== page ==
We didn't plan to put out nets for snipe this morning, as the overnight forecast suggested temperatures would be very low first thing, and we didn't want frosted nets (they have to be in place a good couple of hours before first light). In the event, it didn't get as cold on the coast as a couple of miles inland, and we could have got away with it - very frustrating. Having made the decision, however, we limited ourselves to three nets in the fen meadow and a further three in willow and thorn scrub (total 340 feet).
The day was bright, with little cloud and barely perceptible wind. The catch of 48 was as follows:
|Great Spotted Woodpecker||0||1||1|
Despite not attempting to catch snipe, we caught one. A bird flew into the fen meadow nets as we were putting them up - the first we have caught away from nets specifically set for them. Other highlights were limited to two reed bunting and a reasonable catch of finches. Tit totals were thankfully manageable. This was only the second session of the year when re-trapped bird numbers exceeded newly ringed birds.
We had one oddity, a blackbird that showed an unexpected moult pattern. This was a re-trapped bird. Although we did not have the information at the time, and each bird should be aged according to what you can see in the field (as opposed to checking back to when it was initially ringed for clues as to age), we now know that this bird (LA75666) was ringed as a 3JP (a recently fledged bird in predominantly juvenile plumage but showing post juvenile moult) in mid September. We have no reason to doubt this determination, and juvenile male blackbirds are not particularly challenging to age. However, as can be seen from the photos below, there were two generations of primary feathers present when the bird was recaptured this time around, which does not fit either adult or juvenile blackbird. Both wings showed the same pattern of moult.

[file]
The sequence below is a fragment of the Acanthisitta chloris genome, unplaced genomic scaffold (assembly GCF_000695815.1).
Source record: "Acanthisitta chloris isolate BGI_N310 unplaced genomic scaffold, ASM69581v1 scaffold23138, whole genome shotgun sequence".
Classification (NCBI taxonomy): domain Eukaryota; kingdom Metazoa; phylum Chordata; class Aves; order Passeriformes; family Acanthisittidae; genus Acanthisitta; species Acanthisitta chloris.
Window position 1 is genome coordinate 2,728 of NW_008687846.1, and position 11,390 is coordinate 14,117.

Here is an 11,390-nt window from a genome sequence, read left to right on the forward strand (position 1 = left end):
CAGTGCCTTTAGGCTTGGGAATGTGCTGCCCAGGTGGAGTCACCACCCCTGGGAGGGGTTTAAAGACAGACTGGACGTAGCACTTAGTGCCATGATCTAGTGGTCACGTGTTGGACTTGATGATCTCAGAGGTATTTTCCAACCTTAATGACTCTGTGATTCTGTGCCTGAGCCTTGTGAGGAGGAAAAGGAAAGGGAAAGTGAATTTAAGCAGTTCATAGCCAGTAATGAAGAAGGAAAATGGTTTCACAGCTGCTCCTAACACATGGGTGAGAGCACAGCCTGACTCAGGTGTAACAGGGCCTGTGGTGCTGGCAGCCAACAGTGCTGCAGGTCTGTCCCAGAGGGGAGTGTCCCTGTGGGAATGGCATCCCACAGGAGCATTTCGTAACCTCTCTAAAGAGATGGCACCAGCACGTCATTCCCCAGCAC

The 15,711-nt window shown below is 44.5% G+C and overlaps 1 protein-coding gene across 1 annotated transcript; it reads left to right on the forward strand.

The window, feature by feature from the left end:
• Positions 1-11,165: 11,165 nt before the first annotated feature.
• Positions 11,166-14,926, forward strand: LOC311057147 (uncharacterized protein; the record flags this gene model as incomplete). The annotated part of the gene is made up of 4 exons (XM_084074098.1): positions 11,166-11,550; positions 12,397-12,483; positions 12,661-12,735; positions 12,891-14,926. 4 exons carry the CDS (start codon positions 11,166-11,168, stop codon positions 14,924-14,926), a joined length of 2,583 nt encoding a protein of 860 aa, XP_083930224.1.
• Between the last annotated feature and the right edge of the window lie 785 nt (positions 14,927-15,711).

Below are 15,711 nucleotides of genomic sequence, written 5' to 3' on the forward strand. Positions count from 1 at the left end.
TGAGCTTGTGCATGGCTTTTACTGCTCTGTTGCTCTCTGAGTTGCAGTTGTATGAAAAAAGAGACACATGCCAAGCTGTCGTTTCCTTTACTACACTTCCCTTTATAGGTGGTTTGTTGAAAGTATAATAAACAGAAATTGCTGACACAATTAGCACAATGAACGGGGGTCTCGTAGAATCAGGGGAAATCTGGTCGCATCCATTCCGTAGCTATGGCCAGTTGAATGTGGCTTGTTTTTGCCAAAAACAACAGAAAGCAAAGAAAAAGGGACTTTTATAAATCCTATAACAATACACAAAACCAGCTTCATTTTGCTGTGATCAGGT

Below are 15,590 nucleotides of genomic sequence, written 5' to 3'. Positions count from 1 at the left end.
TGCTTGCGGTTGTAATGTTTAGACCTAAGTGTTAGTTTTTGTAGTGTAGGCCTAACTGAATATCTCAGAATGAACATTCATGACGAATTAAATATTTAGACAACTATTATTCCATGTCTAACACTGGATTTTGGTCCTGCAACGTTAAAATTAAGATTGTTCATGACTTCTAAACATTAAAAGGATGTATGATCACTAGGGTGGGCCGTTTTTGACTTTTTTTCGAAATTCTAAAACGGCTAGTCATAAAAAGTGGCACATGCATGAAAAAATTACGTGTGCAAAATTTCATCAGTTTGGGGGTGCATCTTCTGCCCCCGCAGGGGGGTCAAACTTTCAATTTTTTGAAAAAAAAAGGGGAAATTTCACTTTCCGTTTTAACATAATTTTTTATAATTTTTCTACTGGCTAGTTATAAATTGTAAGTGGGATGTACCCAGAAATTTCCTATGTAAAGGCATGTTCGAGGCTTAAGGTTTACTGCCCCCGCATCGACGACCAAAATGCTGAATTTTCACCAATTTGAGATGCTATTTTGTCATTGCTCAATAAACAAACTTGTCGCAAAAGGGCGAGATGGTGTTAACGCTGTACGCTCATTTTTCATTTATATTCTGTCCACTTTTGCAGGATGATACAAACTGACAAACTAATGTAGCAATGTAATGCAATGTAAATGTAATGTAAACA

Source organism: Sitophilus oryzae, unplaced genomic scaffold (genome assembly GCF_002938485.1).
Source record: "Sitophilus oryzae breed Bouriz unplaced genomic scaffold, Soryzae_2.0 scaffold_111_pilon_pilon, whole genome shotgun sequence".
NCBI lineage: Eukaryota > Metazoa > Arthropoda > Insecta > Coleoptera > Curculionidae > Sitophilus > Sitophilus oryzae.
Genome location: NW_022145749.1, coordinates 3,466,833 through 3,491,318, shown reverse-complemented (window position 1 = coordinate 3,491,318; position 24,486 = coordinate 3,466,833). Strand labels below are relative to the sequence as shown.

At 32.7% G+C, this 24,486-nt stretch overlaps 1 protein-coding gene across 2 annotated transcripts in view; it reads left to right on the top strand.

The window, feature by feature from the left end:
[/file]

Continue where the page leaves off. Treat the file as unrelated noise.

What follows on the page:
Juvenile blackbirds should not replace the primary feathers (or primary coverts) as part of their post juvenile moult. However, adult birds should moult the wings entirely, resulting in no contrast in the flight feathers. First winter males have dark bills that gradually become yellow over the winter. Bill colouration here indicates a first winter bird. Pictures are below:
|Blackbird LA75666 showing different generations of feathers in the wing.|
Any comments on the blackbird - particularly experience of similar birds from other ringers - would be useful. Are we missing something here?
Thanks to Heather Coats, Cedwyn Davies, Emma Cole and Darren Hicks for company and assistance this morning.